If you follow my blog, you know that I work at a natural food co-operative. One of the defining features of most food co-ops is the bulk department, where you can buy as much or as little as you want of several different grains, legumes, nuts, granola, etc. Shopping in bulk can be a very economical way to stretch your food dollar, especially if you are willing to put in the extra labor to prepare your food from scratch. If you re-use your own containers, it can also be a way to cut down on the packaging that you bring home and eventually throw away.
As an employee, I have the advantage of knowing which items in the bulk department have the fastest turnover. This is important, since items in open bins can more easily become rancid. This is especially true for whole grains and nuts. I also have the advantage of being able to bring home some occasional mistakes. Breakfast today was one of those free mistakes. One of my busy co-workers must have accidentally put amaranth in one of the rice bins or rice in the amaranth bin. Whichever way it happened, the result was a lovely mixture of white rice and amaranth that ended up on our employee free shelf. Perhaps the strange mixture was intimidating to most people, who probably worried about different preparation methods and cooking times. As someone who mostly eats grains in the form of soaked breakfast porridge, this was definitely not a concern.
Overnight soaking is especially useful for breakfast porridge because it makes it cook faster. Of course, I first started soaking grains to reduce anti-nutrients that are naturally present in all grains. For amaranth, these anti-nutrients include phytic acid and also soapy-tasting saponins that give it a bitter flavor. The anti-nutrients help deter animals from eating the seeds and once eaten, inhibit digestion, allowing some seeds to pass through and get “planted” in nice piles of fertilizer. I’ve found that the overnight soaking creates a porridge that satisfies longer and reduces blood sugar swings. Of course, the large dollop of butter or coconut oil also helps with blood sugar. More and more people are avoiding or reducing grains for health reasons, but I still enjoy a good bowl of porridge, especially when the ingredients cost me almost nothing.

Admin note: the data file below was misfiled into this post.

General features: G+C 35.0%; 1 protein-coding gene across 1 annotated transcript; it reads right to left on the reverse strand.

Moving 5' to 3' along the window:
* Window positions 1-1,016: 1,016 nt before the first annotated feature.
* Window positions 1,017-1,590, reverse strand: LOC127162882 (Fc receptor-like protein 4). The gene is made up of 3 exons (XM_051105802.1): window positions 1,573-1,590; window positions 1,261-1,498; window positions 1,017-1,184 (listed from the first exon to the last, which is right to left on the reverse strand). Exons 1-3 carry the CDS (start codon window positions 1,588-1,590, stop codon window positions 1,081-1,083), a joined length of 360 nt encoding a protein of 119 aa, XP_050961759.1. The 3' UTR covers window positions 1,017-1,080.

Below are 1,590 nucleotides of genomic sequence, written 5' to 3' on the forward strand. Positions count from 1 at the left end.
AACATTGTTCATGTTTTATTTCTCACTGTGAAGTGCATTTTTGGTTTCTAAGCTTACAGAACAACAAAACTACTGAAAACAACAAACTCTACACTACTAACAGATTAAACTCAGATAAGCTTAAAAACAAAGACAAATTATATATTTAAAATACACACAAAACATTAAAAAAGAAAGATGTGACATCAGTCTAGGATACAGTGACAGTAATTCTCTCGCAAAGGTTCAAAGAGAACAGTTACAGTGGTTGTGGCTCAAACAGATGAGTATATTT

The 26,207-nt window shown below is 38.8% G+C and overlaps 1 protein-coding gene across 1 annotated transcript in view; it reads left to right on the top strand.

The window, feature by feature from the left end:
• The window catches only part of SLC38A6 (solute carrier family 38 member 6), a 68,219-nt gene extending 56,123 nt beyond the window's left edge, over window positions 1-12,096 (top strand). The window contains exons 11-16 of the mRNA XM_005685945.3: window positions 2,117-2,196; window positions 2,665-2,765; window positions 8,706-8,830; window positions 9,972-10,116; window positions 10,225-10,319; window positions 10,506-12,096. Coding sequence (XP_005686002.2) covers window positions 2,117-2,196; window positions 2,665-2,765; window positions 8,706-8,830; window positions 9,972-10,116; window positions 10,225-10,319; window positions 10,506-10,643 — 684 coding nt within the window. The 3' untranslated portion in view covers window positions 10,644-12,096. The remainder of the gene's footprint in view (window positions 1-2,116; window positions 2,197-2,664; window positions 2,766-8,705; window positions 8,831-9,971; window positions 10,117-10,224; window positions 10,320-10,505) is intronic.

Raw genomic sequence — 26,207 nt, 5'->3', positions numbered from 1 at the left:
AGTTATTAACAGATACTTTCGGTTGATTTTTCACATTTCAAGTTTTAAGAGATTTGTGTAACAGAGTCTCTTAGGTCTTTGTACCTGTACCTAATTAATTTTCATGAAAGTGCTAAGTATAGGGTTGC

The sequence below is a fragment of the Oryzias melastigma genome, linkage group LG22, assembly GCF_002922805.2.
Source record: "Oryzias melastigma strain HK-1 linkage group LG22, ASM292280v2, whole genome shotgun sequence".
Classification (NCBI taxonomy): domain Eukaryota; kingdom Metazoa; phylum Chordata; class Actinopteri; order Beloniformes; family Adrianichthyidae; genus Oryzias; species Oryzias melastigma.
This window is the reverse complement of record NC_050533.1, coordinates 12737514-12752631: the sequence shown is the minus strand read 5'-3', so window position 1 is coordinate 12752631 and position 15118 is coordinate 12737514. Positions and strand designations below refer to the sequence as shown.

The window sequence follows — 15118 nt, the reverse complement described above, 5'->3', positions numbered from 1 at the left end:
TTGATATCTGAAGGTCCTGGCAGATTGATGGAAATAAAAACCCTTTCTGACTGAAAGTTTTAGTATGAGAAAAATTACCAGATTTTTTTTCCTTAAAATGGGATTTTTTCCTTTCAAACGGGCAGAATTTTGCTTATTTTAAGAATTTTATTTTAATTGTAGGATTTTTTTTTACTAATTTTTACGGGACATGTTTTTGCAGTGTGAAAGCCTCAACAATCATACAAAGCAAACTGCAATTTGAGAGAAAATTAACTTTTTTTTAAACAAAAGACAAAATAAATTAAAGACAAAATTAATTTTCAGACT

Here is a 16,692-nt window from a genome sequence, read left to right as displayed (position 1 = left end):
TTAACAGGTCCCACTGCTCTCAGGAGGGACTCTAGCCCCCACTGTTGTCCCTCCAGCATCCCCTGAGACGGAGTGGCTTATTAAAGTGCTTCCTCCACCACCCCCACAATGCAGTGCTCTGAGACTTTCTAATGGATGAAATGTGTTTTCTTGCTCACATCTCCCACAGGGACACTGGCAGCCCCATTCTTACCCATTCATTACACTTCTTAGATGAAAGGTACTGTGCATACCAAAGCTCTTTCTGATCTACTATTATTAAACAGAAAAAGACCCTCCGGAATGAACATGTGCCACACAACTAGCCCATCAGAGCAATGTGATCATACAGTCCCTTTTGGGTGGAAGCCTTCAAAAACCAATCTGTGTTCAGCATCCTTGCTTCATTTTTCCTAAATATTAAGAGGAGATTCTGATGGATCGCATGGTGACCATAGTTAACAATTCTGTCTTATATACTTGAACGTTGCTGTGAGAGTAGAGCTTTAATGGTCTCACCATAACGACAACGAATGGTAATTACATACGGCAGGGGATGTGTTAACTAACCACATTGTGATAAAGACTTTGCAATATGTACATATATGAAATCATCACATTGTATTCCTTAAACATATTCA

If you do choose to eat grains, amaranth is a good one to consider. It is often called a grain-like seed rather than a grain. The nutritional profile of amaranth is more impressive than most cereal grains. It is very high in non-gluten protein and calcium. It was the traditional grain of the ancient Aztecs and may have comprised up to 80% of their diet. Botanists call amaranth a photosynthetic super performer because it has an above-average efficiency in converting soil and sunlight into nutrition. It is also a very versatile food that can be used as a gluten-free flour, breakfast, soup thickener or side dish. If you want to try amaranth in a savory recipe, try this Tabouli Recipe from Eat the Weeds.
If your tastes are more of the plain oatmeal variety (or if you are trying to introduce a new food to your kids), try the popular suggestion of adding amaranth to other grains. This is exactly what my co-worker accidentally did for me, resulting in this tasty breakfast recipe.
Rice and Amaranth Breakfast Porridge
1 cup Amaranth
1 cup White Jasmine Rice
2 Tablespoons Whey or Lemon Juice
1 teaspoon Sea Salt
Rinse the Amaranth and Rice and place in a glass or stainless steel bowl. Cover with lukewarm filtered water by about one inch. Add 2 Tablespoons Whey or Lemon Juice and cover. Leave in a warm place over night. In the morning, rinse the grains with more filtered water until all foam is gone and the water runs clear. Place the drained grains in a saucepan with four generous cups of filtered water and 1 teaspoon sea salt. Bring the mixture to a boil, stirring occasionally. Boil for about a minute, stirring. Reduce heat and simmer, stirring frequently until all of the water is absorbed and the rice begins to turn mushy. The amaranth will retain some of its shape, but turn transparent. The stirring will turn the rice into a pudding-like mush, sort of like cream of rice. Serve the mixed porridge with plenty of butter and maple syrup to taste.